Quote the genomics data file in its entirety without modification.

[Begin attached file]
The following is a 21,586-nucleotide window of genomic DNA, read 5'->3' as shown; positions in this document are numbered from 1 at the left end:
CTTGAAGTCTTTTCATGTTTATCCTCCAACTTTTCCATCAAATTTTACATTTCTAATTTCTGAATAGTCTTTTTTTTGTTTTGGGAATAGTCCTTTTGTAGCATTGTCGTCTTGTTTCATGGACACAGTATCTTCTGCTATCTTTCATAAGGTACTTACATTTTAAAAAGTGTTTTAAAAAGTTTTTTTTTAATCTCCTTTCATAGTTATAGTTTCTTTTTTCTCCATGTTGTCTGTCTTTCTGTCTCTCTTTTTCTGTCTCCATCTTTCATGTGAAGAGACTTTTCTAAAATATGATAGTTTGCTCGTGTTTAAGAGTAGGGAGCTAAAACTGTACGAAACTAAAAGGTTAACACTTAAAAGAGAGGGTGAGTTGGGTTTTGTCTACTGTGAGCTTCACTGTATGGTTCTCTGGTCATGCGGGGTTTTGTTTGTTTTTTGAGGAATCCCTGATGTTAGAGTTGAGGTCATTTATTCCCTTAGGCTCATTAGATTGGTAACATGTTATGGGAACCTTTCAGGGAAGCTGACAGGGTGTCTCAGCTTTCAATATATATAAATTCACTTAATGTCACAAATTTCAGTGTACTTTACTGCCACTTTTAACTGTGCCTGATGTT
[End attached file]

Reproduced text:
The following is a 21,586-nucleotide window of genomic DNA, read 5'->3' as shown; positions in this document are numbered from 1 at the left end:
CTTGAAGTCTTTTCATGTTTATCCTCCAACTTTTCCATCAAATTTTACATTTCTAATTTCTGAATAGTCTTTTTTTTGTTTTGGGAATAGTCCTTTTGTAGCATTGTCGTCTTGTTTCATGGACACAGTATCTTCTGCTATCTTTCATAAGGTACTTACATTTTAAAAAGTGTTTTAAAAAGTTTTTTTTTAATCTCCTTTCATAGTTATAGTTTCTTTTTTCTCCATGTTGTCTGTCTTTCTGTCTCTCTTTTTCTGTCTCCATCTTTCATGTGAAGAGACTTTTCTAAAATATGATAGTTTGCTCGTGTTTAAGAGTAGGGAGCTAAAACTGTACGAAACTAAAAGGTTAACACTTAAAAGAGAGGGTGAGTTGGGTTTTGTCTACTGTGAGCTTCACTGTATGGTTCTCTGGTCATGCGGGGTTTTGTTTGTTTTTTGAGGAATCCCTGATGTTAGAGTTGAGGTCATTTATTCCCTTAGGCTCATTAGATTGGTAACATGTTATGGGAACCTTTCAGGGAAGCTGACAGGGTGTCTCAGCTTTCAATATATATAAATTCACTTAATGTCACAAATTTCAGTGTACTTTACTGCCACTTTTAACTGTGCCTGATGTT